Not Quite Dead

I can't believe it's been nearly a month since my last blog post. I could use any number of excuses to explain it all away, from lack of time, being super busy, being mopey, hitting a downturn, frustration. Excuses are garbage, and I don't think anyone reading this deserves an excuse. The simple reason for my absence from this blog is not giving it the time it deserves. That's probably not a great move for a young guy trying to build his brand. The truth of the matter is, I don't really know what my brand is. Part of me feels like I jumped the shark, trying to build a brand before the product was figured out. Sure, I'm the product for the "Whiskey and Stardust" brand, but what kind of product am I? What value do I bring?

As an actor, I'm only a bit better than average and haven't really been in anything I feel truly proud of. As a writer, I've yet to get a single piece of fiction published. I've done plenty of copywriting, and some of it is out there on the internet for all to see, but the things I care about, the stories, haven't gotten out there. Ironically, I think I've achieved the most success in my wrestling career, such as it is. I achieved my first victory a couple of weeks ago, albeit in a sneaky way (I'm a villain after all). I told myself that it was more important to shut up and do rather than bore people with my musings on the path there. I'm not sure if I really believed that, or if I simply used it to excuse my laziness. Because that's what truly kept me from giving the blog the attention it deserved. I'm a perpetually lazy guy, and it's a continuous struggle to get over that to do what needs to be done. In truth, I think that documenting what happens at this stage is beyond important. Everyone's eager to grab a megaphone when they're already successful, mostly so they can tell everyone how they did it (for a fee). No one's so eager when they're in their mom's basement, writing in a basement with stars in their eyes.

So, let me catch you up on what's happened lately.

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Time, Appreciation, and Routine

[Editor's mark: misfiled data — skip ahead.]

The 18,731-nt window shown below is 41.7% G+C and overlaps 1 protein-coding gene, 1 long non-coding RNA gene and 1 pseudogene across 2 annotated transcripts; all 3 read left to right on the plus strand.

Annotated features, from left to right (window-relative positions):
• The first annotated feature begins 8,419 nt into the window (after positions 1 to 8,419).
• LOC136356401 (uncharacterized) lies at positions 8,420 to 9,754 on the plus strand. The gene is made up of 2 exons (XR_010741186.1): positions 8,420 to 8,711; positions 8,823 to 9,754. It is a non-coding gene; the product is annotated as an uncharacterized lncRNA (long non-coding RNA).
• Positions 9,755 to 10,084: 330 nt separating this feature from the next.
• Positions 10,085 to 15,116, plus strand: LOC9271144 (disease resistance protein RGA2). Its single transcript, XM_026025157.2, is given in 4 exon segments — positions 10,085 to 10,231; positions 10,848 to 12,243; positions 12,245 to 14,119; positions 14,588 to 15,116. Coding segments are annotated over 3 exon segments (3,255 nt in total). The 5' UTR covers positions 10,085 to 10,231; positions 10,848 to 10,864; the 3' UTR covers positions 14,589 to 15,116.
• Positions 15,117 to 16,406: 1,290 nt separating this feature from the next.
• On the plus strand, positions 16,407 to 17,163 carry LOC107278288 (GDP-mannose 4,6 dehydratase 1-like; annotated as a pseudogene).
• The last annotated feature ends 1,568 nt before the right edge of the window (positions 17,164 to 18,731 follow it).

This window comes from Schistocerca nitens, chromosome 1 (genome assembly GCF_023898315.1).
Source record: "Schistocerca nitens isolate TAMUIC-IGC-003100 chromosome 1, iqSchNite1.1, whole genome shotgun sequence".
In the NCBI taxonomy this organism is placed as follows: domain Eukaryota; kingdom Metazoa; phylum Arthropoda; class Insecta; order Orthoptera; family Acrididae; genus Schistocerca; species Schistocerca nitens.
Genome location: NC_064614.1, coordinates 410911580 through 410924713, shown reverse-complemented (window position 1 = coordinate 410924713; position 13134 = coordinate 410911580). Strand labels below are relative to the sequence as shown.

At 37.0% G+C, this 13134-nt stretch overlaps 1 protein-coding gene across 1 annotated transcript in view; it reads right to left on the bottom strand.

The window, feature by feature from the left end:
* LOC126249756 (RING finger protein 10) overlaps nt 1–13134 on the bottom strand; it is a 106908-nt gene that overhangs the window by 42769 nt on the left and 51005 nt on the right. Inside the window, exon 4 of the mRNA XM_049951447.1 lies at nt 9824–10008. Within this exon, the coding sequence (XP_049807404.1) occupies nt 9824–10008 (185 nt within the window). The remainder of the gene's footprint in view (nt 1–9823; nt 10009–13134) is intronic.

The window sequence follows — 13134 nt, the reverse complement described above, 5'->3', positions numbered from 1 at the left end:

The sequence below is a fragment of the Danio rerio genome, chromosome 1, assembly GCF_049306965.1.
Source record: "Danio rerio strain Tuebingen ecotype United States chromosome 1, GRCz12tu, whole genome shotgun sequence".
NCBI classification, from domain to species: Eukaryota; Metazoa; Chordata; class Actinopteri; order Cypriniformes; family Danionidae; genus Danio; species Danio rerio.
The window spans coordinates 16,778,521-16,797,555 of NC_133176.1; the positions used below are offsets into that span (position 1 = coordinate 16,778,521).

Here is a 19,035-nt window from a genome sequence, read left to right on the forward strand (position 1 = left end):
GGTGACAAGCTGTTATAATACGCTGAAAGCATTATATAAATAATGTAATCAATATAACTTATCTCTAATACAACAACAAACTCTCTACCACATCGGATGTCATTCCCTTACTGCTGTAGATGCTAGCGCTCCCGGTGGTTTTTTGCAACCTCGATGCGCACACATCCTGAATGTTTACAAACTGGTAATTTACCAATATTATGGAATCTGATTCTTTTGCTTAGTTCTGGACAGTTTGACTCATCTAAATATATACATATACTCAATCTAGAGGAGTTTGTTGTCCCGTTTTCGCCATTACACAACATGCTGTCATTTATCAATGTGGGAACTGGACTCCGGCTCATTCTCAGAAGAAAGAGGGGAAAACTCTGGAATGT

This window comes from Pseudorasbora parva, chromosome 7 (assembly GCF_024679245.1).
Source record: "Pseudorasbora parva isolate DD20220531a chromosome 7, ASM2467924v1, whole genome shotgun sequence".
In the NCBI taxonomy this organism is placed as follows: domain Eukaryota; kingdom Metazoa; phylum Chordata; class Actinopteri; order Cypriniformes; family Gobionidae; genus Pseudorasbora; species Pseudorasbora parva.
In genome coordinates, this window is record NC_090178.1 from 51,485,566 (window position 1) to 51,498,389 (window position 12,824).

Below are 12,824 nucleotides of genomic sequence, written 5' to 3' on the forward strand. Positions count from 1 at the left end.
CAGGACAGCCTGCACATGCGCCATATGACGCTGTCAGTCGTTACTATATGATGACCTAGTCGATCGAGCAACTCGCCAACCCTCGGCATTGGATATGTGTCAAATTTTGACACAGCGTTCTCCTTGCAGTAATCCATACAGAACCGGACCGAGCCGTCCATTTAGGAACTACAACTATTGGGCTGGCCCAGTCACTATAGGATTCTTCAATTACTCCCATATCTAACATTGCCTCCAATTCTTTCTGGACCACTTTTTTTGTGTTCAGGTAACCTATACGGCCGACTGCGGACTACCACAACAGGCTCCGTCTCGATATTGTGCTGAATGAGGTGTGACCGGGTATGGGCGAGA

I'm a wee bit scatterbrained today. I've just finished a four hour round trip to be at a 10-minute audition in Montreal, and I still got wrestling practice on my plate today. It's a big day. To keep myself from rambling, I'm organizing my thoughts into three big sections. I can't promise it'll make much more sense.

On Time

Four hours isn't the biggest round trip I've ever done, and 10 minutes isn't the shortest audition I've ever had. I've gone to Toronto for less, and that's one hell of a round trip. To be completely transparent, same day round trips to Toronto are pretty rare. I've only done it once, and it was by train. It was the only time I took the train. Usually, I drive everywhere (because the train is hella expensive). In my mind, a four hour round trip for a meeting without guarantees doesn't seem too crazy. For plenty, it's probably a huge waste of time or maybe just not good value for your mileage. I need to admit that there's a part of me that thinks this way too. It's not necessarily that I think of how much money that lost time is worth; I'm nowhere near at a stage in my career where I can think that way. Rather, I'm thinking that if the audition doesn't pan out (because they haven't so far), there are better things I could have done with my time. I could have been writing my 2000 words a day, writing a script or practicing some obscure acting technique. It's frustrating to think about the time lost, and it makes me wish I had the money to use public transportation to get to where I need to be. The train isn't that bad, and it means I get to work.

Now let me tell you why that's bullshit.

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